Tips for Stock and Fund Investors
Charles Carlson, CFA
Contributing Editor, Dow Theory Forecasts
have an insidious effect on your portfolio returns, especially
over time. Every dime you pay Uncle Sam in taxes, such as
capital-gains taxes or taxes on dividend income, is a dime
that will never earn you any future returns. It's gone forever.
Here are some ways to avoid Uncle Sam in your investment program:
frequent trading -- One reason I like a buy-and-hold investment
philosophy is that it is extremely tax friendly. In many
cases, selling stock means incurring a tax liability if
you have a gain in the stock. And depending on how long
you've owned the stock and your tax bracket, your tax liability
could be as much as 39.6 percent of your profit. You can
lessen the impact of taxes on your investment returns by
holding investments for at least 12 months, thus incurring
the more favorable tax treatment when you sell.
are usually better investments than other investment vehicles
when it comes to avoiding Uncle Sam. With individual stocks,
you control your tax destiny; you incur a tax liability
only when you decide to sell the shares. With stocks, you
can defer taxes indefinitely. You can even wipe out any
tax liability on investments if you pass along the investments
to your heirs when you die. That's because your heirs receive
a "stepped-up" cost basis on stocks that they inherit. Unfortunately,
you may not have a say over the tax issue with certain investment
choices. If you're ambivalent between owning individual
stocks and other investment derivatives, keep in mind the
tax advantages of stocks.
you invest in mutual funds, make sure they are "tax friendly."
One way to assess the "tax friendliness" of a mutual fund
is to examine its "turnover ratio." This ratio measures
the level of selling in the fund. A turnover ratio of 100
percent means that the fund manager turned over the entire
portfolio once during that year. The lower the turnover
ratio, the lower the amount of selling that is done in the
portfolio, and the lower your potential tax hit. A number
of mutual fund families are developing what they call "tax-efficient"
funds. Characteristics of these funds include:
1. Infrequent selling of fund positions
2. Minimizing the taxable gain on sales by assigning
the highest cost basis possible to the sold shares
3. Offsetting gains by selling fund holdings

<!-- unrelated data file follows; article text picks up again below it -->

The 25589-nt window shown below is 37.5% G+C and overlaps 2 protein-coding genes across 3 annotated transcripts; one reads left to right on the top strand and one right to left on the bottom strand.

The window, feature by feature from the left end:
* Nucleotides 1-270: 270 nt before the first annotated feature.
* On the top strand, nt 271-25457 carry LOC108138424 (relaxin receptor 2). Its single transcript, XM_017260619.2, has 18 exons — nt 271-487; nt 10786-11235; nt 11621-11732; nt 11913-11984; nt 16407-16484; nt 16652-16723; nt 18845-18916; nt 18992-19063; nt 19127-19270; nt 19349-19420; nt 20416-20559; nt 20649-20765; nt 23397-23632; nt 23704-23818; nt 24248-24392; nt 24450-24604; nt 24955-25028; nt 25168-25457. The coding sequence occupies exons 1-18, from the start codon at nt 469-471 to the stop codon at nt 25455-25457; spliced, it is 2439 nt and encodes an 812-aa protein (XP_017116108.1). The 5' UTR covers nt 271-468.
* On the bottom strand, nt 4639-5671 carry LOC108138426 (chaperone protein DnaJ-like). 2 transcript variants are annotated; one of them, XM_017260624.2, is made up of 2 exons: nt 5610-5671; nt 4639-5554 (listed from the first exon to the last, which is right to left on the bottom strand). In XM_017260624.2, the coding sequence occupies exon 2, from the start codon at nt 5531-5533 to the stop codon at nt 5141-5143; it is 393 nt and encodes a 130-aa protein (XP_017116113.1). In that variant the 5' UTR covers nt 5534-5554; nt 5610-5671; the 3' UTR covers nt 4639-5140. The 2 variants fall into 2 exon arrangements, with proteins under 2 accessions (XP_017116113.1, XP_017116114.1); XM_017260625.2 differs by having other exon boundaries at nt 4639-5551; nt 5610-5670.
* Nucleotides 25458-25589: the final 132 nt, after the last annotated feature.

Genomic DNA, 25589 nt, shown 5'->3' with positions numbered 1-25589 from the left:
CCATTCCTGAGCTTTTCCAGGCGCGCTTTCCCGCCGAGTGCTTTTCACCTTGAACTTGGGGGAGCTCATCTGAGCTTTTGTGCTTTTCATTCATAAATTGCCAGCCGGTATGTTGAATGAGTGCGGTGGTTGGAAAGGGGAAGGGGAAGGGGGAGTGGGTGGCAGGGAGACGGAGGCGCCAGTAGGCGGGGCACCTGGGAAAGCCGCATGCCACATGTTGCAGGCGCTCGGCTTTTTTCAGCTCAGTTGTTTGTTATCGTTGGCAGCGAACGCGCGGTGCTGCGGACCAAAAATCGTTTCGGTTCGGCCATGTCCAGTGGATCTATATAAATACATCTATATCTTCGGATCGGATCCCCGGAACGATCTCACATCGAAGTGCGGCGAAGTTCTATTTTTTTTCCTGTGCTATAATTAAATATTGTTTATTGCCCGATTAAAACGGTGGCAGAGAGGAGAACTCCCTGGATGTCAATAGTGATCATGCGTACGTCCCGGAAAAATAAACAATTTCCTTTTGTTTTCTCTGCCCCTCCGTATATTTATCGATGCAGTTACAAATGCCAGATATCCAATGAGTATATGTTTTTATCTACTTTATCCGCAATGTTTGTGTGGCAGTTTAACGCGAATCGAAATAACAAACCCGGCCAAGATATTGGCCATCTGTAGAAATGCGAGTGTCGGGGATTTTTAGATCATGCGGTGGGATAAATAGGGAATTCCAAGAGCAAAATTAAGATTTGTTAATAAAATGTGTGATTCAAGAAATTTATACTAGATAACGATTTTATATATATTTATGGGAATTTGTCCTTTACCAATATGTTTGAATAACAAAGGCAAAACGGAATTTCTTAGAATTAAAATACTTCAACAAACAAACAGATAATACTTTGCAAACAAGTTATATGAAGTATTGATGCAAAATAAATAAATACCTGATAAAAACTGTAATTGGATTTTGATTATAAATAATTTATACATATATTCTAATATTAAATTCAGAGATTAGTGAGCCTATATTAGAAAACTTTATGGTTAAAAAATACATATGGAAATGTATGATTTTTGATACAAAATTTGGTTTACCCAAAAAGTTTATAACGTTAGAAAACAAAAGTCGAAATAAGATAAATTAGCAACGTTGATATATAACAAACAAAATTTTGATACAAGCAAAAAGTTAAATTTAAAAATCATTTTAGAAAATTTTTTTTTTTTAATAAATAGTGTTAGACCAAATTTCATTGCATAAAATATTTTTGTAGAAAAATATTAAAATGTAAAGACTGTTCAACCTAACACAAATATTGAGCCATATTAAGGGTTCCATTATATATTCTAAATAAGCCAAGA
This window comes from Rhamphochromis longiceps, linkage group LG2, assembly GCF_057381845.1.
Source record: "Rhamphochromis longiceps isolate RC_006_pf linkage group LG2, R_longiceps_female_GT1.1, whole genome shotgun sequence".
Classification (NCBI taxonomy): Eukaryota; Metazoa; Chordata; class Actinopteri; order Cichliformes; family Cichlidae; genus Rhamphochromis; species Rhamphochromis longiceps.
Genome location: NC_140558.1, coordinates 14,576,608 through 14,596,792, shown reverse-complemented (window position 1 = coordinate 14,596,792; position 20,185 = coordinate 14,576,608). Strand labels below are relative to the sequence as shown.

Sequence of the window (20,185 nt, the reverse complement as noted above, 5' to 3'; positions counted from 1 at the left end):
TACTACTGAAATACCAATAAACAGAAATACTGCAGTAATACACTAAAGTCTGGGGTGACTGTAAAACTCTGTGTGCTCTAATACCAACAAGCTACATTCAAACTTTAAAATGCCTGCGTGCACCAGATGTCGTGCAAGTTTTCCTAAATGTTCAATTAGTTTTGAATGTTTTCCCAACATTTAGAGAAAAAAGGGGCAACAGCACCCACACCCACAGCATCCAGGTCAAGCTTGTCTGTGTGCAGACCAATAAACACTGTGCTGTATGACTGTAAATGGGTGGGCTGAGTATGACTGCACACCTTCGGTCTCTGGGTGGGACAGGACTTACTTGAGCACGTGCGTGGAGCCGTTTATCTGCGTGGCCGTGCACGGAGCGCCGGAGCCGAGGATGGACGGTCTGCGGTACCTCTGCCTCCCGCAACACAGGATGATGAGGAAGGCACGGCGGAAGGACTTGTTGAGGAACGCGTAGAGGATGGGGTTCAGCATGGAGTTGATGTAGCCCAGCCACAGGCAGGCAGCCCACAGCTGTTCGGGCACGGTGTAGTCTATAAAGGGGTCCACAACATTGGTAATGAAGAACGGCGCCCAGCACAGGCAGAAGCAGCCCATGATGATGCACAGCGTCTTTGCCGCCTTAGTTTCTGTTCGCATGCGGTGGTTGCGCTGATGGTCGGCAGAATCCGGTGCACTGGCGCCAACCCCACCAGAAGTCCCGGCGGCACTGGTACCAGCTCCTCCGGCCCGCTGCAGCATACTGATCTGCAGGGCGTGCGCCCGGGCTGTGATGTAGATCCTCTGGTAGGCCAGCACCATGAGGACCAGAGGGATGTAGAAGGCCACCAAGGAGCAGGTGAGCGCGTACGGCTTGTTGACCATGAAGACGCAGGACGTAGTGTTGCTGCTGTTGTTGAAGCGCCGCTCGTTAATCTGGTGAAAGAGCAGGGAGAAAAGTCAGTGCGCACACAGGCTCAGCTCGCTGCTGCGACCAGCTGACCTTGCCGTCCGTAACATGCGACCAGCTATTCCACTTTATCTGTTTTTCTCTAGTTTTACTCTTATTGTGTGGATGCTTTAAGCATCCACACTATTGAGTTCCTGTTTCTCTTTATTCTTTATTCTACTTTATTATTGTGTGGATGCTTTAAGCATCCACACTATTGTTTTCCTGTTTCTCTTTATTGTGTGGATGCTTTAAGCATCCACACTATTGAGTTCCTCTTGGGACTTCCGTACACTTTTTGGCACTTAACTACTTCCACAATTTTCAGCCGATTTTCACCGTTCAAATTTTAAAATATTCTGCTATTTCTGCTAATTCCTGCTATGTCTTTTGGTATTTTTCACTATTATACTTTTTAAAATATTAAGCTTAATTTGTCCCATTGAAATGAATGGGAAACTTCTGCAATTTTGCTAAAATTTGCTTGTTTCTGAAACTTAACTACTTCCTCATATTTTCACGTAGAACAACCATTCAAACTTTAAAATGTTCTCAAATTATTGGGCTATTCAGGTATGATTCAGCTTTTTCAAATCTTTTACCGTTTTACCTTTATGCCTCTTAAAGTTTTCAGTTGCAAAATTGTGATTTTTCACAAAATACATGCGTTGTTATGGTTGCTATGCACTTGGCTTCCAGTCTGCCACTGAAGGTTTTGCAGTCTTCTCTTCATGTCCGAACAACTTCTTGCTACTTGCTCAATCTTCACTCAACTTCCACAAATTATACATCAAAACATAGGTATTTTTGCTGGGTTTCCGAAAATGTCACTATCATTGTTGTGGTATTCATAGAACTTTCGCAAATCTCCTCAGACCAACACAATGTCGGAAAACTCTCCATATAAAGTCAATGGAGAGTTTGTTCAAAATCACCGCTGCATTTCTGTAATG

4. Favoring stocks with modest dividends, since
dividends are taxed as ordinary income
When considering a "tax-friendly" fund, don't ignore index
funds, which tend to be very tax friendly.
the tax-status of the particular investment account when
deciding on investments. Retirement accounts, because they
are tax preferenced, are probably better vehicles for holding
less tax-friendly investments, such as mutual funds. Retirement
accounts are also good vehicles for holding income-generating
investments, such as bonds and dividend-paying stocks. Does
this mean that you should never hold stocks in an IRA or
401(k) plan? Certainly not. However, it does mean that it's
not a bad idea to weight your retirement portfolio a bit
toward higher-yielding investments -- total-return stocks,
balanced mutual funds, etc. -- in order to maximize the
tax benefits. Also, by including mutual funds in a tax-preferenced
account, you mitigate the effects of unwanted capital-gains
distributions. Conversely, higher-growth potential investments,
such as stocks, should be held outside of retirement accounts.
In this way, you limit the tax bite by owning stocks (and
being able to defer indefinitely capital-gains taxes) and
have the ability to exploit losses.
"avoidable" tax transactions. For example, before buying
a mutual fund toward the end of the year, make sure the
fund has already made its capital-gains distribution for
that year. There's nothing more galling than buying a mutual
fund, perhaps showing a loss on paper in the fund, yet having
to pay taxes on a capital-gains distribution that you receive
shortly after buying the fund. Most fund families will tell
you the approximate date when a capital-gains distribution
is planned. Other common taxable transactions to avoid include
writing checks on your bond mutual fund (every time you
do this, you incur a potential tax liability) and frequent
switches between funds within the same mutual-fund family
(switches constitute taxable transactions). Another tax
mistake is putting tax-preferenced investments (such as
municipal bonds) in tax-preferenced accounts, such as IRAs.
With Uncle Sam's Money
Tips for Stock and Fund Investors
Sam, Investment Partner
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